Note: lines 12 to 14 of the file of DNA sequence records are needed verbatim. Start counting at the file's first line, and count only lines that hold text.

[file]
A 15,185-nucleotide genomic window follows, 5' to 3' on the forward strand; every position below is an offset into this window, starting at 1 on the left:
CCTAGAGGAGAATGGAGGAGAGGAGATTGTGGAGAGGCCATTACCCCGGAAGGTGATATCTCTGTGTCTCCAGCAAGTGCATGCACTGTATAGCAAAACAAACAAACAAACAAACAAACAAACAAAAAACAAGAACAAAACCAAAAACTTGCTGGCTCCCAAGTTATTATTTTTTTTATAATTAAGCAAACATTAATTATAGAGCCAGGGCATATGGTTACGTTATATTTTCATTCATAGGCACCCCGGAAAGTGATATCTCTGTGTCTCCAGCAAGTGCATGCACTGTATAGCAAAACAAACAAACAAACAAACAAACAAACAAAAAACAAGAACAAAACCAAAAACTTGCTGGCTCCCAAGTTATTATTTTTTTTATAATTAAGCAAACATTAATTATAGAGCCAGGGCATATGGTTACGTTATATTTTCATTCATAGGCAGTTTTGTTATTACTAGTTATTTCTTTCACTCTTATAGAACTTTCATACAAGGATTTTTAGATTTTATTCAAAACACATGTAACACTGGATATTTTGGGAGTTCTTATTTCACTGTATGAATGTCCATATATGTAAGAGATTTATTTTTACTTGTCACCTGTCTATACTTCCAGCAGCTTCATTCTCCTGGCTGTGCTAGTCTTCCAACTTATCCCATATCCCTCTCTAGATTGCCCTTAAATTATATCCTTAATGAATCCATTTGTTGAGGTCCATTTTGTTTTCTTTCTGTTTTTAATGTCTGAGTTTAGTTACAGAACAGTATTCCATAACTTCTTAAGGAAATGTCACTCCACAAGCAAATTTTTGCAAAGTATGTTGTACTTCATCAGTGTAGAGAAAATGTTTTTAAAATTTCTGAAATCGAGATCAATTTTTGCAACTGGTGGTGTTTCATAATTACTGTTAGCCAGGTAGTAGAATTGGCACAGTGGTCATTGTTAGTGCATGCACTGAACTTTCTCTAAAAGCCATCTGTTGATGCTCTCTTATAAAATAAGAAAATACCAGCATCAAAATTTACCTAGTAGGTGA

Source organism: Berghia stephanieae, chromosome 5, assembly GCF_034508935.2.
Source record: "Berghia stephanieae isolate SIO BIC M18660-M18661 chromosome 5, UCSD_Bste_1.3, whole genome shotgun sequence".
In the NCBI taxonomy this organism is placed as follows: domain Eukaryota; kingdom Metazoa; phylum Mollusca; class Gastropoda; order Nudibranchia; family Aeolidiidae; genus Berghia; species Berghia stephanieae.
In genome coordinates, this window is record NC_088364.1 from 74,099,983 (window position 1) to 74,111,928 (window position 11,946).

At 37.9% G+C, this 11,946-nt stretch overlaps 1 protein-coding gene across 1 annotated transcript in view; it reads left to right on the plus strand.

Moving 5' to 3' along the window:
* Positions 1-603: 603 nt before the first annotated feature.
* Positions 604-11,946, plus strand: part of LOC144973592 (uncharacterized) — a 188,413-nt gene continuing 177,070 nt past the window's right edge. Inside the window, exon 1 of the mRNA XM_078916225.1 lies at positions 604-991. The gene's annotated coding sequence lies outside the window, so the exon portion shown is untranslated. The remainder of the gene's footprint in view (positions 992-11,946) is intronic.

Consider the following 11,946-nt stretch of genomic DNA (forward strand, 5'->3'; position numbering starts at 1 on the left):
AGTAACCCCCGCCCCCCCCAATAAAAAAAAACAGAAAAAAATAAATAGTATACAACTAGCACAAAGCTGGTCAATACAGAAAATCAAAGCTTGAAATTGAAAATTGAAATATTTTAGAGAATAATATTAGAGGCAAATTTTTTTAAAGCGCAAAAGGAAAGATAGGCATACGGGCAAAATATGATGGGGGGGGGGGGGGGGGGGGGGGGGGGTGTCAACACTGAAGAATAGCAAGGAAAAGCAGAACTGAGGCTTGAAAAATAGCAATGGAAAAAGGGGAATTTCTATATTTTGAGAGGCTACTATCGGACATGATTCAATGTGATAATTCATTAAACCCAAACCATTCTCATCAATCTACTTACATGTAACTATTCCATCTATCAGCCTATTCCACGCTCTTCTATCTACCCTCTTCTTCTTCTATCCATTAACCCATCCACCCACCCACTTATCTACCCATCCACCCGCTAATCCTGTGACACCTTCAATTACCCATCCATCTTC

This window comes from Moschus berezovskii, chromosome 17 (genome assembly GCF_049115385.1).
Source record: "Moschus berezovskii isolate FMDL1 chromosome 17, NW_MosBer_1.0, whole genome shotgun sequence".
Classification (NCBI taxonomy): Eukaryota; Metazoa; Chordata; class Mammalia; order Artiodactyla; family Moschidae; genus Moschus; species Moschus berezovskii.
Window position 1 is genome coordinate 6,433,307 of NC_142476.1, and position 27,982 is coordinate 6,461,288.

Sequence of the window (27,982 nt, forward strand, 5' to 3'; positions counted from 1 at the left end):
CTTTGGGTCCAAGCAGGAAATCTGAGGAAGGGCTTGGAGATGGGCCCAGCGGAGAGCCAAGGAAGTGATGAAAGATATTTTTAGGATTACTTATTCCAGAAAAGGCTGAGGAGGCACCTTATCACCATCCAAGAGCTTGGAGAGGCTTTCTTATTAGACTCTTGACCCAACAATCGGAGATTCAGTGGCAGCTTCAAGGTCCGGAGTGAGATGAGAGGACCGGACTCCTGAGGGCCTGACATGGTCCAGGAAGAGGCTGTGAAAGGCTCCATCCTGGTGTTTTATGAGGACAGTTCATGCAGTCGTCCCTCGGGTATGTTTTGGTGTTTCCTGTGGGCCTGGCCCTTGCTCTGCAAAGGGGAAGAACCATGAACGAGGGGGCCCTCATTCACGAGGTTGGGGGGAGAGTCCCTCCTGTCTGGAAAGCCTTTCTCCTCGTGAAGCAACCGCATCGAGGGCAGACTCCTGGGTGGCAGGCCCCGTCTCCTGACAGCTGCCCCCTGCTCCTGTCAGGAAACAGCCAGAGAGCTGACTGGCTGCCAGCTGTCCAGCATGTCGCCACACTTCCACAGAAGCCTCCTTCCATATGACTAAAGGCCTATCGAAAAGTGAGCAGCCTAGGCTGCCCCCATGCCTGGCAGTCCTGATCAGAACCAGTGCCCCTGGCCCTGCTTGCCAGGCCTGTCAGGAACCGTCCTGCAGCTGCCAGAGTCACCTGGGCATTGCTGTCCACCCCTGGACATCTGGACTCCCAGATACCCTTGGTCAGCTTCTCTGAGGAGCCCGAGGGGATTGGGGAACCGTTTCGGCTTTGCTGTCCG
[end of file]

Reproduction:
AGTAACCCCCGCCCCCCCCAATAAAAAAAAACAGAAAAAAATAAATAGTATACAACTAGCACAAAGCTGGTCAATACAGAAAATCAAAGCTTGAAATTGAAAATTGAAATATTTTAGAGAATAATATTAGAGGCAAATTTTTTTAAAGCGCAAAAGGAAAGATAGGCATACGGGCAAAATATGATGGGGGGGGGGGGGGGGGGGGGGGGGGGTGTCAACACTGAAGAATAGCAAGGAAAAGCAGAACTGAGGCTTGAAAAATAGCAATGGAAAAAGGGGAATTTCTATATTTTGAGAGGCTACTATCGGACATGATTCAATGTGATAATTCATTAAACCCAAACCATTCTCATCAATCTACTTACATGTAACTATTCCATCTATCAGCCTATTCCACGCTCTTCTATCTACCCTCTTCTTCTTCTATCCATTAACCCATCCACCCACCCACTTATCTACCCATCCACCCGCTAATCCTGTGACACCTTCAATTACCCATCCATCTTC

This window comes from Moschus berezovskii, chromosome 17 (genome assembly GCF_049115385.1).
Source record: "Moschus berezovskii isolate FMDL1 chromosome 17, NW_MosBer_1.0, whole genome shotgun sequence".